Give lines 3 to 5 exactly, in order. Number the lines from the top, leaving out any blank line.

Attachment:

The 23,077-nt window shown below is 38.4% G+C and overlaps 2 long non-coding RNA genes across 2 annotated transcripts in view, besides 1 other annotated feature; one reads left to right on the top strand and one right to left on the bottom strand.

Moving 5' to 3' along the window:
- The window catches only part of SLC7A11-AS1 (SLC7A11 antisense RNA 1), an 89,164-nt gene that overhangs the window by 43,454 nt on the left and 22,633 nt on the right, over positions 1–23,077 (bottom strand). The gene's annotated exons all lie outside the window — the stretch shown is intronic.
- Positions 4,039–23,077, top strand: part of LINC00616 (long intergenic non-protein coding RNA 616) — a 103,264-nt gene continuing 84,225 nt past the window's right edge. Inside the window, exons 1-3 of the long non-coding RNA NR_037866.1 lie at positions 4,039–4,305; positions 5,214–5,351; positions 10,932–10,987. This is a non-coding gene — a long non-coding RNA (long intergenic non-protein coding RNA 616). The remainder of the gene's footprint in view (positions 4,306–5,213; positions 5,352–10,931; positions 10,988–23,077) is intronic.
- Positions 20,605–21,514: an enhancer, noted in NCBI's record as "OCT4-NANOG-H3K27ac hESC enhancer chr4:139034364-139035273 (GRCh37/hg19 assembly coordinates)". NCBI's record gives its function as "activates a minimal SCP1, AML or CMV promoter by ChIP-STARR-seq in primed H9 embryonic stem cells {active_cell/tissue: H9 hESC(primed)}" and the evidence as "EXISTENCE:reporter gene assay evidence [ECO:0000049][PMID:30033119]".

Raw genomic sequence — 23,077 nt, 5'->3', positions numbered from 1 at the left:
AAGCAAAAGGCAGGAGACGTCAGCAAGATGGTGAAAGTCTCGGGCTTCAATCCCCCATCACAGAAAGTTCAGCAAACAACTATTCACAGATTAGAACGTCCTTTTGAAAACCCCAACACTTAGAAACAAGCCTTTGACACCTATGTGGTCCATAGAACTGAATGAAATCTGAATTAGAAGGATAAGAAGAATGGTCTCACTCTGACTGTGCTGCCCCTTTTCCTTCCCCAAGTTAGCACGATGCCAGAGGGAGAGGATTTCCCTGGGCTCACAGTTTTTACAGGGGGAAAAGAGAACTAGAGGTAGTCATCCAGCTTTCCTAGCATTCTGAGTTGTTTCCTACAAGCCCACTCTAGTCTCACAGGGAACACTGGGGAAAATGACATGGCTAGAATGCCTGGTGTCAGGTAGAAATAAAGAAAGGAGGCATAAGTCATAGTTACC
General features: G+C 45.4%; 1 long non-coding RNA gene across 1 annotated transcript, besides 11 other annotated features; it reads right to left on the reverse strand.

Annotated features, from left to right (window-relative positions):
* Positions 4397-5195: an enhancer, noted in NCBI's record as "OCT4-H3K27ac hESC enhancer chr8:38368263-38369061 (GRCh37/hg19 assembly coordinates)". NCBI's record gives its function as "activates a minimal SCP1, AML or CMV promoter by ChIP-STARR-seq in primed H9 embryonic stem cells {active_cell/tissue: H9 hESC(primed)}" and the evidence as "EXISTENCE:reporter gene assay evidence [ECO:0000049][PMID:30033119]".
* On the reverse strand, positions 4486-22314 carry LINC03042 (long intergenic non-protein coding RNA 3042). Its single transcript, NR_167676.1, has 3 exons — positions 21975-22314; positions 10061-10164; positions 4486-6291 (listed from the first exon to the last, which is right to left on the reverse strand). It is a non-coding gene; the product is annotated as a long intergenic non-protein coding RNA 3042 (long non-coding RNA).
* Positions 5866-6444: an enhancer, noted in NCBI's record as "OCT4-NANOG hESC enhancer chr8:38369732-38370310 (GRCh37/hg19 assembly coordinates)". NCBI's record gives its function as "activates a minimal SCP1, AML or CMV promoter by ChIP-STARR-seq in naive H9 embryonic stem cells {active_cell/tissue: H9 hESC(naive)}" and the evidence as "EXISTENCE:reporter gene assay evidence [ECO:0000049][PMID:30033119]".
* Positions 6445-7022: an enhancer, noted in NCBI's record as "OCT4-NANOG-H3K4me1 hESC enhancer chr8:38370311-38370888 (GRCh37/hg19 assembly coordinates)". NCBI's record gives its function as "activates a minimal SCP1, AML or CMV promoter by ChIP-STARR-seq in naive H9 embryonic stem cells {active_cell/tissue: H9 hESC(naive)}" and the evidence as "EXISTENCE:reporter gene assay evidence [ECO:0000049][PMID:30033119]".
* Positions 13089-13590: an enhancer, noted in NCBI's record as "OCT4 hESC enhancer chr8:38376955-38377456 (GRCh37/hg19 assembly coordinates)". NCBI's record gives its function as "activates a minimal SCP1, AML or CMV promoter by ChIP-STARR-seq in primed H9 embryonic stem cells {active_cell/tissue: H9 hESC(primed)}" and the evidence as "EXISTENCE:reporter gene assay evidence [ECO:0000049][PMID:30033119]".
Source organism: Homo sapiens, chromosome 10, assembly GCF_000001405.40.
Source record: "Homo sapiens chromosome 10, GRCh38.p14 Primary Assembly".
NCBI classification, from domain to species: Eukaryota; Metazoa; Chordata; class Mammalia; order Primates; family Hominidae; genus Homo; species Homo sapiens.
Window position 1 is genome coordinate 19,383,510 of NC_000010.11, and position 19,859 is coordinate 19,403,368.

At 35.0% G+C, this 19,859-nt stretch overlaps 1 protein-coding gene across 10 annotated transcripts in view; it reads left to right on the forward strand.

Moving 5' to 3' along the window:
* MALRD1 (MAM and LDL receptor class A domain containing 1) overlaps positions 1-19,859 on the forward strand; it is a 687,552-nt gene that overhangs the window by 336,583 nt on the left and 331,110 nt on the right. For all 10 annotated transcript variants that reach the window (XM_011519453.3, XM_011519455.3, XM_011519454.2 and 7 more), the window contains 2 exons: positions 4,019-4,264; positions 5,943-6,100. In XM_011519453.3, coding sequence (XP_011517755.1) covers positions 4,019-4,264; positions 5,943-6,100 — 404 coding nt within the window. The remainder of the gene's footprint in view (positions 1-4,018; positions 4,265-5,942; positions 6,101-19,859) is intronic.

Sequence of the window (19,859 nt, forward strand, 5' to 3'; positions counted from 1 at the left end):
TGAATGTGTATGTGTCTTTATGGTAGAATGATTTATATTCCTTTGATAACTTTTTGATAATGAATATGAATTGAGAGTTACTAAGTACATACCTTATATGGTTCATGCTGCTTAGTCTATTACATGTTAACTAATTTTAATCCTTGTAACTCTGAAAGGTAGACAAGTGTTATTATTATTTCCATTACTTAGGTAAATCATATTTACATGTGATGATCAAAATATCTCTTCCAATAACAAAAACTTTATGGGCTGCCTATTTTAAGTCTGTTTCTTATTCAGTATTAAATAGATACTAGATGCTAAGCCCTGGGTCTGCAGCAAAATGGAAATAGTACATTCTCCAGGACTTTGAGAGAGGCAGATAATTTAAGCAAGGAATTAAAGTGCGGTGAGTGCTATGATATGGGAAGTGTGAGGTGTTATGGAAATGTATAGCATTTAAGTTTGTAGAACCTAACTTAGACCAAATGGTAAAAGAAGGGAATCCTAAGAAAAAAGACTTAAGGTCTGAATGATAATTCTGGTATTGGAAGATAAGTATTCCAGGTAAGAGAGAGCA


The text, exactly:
- The window catches only part of SLC7A11-AS1 (SLC7A11 antisense RNA 1), an 89,164-nt gene that overhangs the window by 43,454 nt on the left and 22,633 nt on the right, over positions 1–23,077 (bottom strand). The gene's annotated exons all lie outside the window — the stretch shown is intronic.
- Positions 4,039–23,077, top strand: part of LINC00616 (long intergenic non-protein coding RNA 616) — a 103,264-nt gene continuing 84,225 nt past the window's right edge. Inside the window, exons 1-3 of the long non-coding RNA NR_037866.1 lie at positions 4,039–4,305; positions 5,214–5,351; positions 10,932–10,987. This is a non-coding gene — a long non-coding RNA (long intergenic non-protein coding RNA 616). The remainder of the gene's footprint in view (positions 4,306–5,213; positions 5,352–10,931; positions 10,988–23,077) is intronic.
- Positions 20,605–21,514: an enhancer, noted in NCBI's record as "OCT4-NANOG-H3K27ac hESC enhancer chr4:139034364-139035273 (GRCh37/hg19 assembly coordinates)". NCBI's record gives its function as "activates a minimal SCP1, AML or CMV promoter by ChIP-STARR-seq in primed H9 embryonic stem cells {active_cell/tissue: H9 hESC(primed)}" and the evidence as "EXISTENCE:reporter gene assay evidence [ECO:0000049][PMID:30033119]".